by Paul Burdziakowski
For Rhode Island couple Don and Debra Hopkins the decision to start a sheep farm was an easy one to make because sheep had always been an important part of their lives.
As a youngster growing up in Storrs, CT, Debra used her small flock of Southdowns to help her with various sheep projects while participating in 4-H and FFA. Just 40 miles west in Scituate, RI, young Don used his Southdowns and Shropshires in the same two organizations.
As fate would have it the two ended up crossing paths one day at an agricultural event. From there they eventually got married and established a 40-acre sheep farm in Scituate, RI. They appropriately named their farm Hopkins Southdowns because their flock consists entirely of Dorsets and Southdowns.
The thing that makes Hopkins Southdowns unique, said Debra, is that the focus is on producing sheep that are functional and structurally sound.
“When we selected our breeding stock we always cared about the breed character of the sheep and that they were structurally sound and had good body conformation,” Debra said. “We didn’t crossbreed our sheep just to gain frame size. Our goal was to keep them what they were supposed to be for their breed and be functional in the lambing barn and have adequate size while still being efficient feed converters.”
The decision to follow this standard was largely shaped by Don and Debra’s past experiences in the sheep industry. While showing their sheep during the 1980s and 1990s both of them noticed that exhibitors were focused on the size of their sheep rather than the natural purity of the breed, structural soundness and proper body conformation. Furthermore, said Debra, this new focus in size was also influencing the decisions of some judges during sheep shows.
“Trends in the show ring change over the years and always have,” Debra said. “For a while the emphasis in the show ring was more on size and the judges were selecting sheep heavily based on this one trait. Today in many parts of the country…the focus is on wether type sheep.”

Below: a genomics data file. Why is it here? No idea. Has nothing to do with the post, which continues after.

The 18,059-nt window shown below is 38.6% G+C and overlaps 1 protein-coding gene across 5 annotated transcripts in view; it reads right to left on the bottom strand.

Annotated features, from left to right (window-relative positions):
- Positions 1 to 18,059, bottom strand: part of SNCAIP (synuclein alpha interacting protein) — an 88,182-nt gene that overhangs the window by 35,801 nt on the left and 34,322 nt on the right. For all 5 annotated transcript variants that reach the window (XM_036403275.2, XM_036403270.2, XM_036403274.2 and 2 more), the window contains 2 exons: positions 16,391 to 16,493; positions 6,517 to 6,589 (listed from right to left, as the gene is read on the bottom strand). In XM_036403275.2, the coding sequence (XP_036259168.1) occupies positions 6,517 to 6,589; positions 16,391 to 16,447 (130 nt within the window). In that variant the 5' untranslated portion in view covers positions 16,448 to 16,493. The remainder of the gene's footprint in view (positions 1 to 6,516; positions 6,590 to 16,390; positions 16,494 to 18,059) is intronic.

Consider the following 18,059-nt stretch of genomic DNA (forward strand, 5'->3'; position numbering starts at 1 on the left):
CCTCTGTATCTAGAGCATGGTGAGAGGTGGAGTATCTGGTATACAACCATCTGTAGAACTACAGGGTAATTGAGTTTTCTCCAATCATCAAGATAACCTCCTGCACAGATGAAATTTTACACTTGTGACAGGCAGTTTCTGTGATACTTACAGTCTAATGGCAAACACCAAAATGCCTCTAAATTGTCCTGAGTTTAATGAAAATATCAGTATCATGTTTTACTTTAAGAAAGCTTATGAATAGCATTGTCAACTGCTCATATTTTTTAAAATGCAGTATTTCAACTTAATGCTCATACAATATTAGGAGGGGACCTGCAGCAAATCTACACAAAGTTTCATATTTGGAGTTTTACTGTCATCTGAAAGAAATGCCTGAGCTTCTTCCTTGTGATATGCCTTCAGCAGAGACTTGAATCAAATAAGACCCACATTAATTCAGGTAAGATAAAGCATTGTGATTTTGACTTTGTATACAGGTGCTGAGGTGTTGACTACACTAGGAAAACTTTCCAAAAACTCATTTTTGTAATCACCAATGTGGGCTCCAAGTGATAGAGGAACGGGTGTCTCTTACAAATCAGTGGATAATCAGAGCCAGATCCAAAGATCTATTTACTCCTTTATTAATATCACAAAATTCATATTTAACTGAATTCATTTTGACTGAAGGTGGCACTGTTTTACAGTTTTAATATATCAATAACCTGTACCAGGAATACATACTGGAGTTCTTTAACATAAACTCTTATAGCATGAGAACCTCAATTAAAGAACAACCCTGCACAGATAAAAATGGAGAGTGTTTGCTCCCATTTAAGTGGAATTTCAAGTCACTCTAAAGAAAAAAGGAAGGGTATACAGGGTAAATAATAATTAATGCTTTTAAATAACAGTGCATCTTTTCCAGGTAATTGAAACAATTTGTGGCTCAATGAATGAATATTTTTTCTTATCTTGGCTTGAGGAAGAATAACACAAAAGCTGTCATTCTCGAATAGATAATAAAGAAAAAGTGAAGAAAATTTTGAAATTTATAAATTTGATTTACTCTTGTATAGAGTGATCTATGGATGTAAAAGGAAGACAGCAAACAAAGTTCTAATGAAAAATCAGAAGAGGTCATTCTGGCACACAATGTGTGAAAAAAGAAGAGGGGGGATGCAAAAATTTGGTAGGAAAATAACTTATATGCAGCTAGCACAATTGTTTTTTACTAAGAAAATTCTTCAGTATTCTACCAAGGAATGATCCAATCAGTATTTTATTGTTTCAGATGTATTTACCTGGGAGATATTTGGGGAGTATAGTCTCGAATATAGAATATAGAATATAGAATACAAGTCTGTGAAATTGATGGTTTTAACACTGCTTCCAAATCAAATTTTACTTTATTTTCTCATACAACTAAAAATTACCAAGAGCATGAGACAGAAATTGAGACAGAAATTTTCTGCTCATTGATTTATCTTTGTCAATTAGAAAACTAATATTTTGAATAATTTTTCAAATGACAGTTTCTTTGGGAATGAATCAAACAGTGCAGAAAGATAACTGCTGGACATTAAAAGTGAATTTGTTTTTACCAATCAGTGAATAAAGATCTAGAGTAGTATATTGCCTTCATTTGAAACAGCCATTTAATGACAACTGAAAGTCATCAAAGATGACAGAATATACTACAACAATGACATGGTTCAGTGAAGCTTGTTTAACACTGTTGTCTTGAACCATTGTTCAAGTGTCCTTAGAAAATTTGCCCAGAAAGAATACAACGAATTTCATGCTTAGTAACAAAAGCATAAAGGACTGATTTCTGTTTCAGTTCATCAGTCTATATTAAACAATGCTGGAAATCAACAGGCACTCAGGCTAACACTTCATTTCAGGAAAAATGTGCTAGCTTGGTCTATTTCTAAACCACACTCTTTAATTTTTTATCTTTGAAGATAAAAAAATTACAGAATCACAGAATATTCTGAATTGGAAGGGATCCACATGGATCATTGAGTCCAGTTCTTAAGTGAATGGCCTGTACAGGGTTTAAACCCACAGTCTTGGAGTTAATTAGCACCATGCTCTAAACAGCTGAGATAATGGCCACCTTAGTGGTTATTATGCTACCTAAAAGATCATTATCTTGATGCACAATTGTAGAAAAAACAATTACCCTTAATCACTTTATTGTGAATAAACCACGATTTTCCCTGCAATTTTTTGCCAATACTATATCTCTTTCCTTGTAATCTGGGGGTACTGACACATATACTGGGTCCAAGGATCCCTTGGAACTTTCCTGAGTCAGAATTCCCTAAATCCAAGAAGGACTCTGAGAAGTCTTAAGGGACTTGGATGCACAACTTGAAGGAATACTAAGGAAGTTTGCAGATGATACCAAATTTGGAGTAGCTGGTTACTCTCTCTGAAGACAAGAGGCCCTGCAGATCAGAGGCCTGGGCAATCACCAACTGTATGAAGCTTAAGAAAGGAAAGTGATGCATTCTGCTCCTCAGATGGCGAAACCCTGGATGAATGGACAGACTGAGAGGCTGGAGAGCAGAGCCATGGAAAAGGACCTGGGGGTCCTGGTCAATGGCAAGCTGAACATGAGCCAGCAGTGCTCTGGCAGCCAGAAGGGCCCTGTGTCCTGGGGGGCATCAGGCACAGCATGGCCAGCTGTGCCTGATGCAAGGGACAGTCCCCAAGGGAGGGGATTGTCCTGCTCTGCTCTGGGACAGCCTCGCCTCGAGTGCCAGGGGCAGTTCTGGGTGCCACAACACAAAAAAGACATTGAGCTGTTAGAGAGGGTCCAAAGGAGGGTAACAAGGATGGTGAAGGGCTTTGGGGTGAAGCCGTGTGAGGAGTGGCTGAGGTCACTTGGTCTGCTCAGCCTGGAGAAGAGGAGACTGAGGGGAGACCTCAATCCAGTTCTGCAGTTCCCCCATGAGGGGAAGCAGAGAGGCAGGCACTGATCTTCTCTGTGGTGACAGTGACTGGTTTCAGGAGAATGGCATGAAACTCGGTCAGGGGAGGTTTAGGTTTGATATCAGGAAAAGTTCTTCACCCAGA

According to Debra their flock of sheep at Hopkins Southdowns has grown to as many as 90 with their brood ewes producing more than 120 lambs each year. In order to effectively support their breeding stock, the couple regularly rent other farm property for additional barn space and pasture.
“We normally have 80 to 90 brood ewes which is a lot for the size of this property so we rent another farm,” Debra said. “Right now at the other farm we have 50 head. Those are mostly open mature ewes, coming replacement yearling ewes and four stud rams. Over here on the home farm we have the other 30 ewes because they still are raising their baby lambs, and all the lambs being raised for meat production.”
There are several management practices that take place at Hopkins Southdowns to help ensure that the final product is the best that it can be and it starts with the birthing process.
According to Don and Debra the birthing process on their farm regularly takes place during the cold winter months which requires them to administer a lot of special attention and care.
“We are lambing in cold weather so we have to make sure that the lambs are cleaned off by their mothers and they nurse right away to get their bellies full,” Debra said. “We lamb outside in the barn area and then put the lambs in a lambing pen where they are with their mother for a 48-hour period before going out again into the big pen in the barn with the ewes and older lambs.”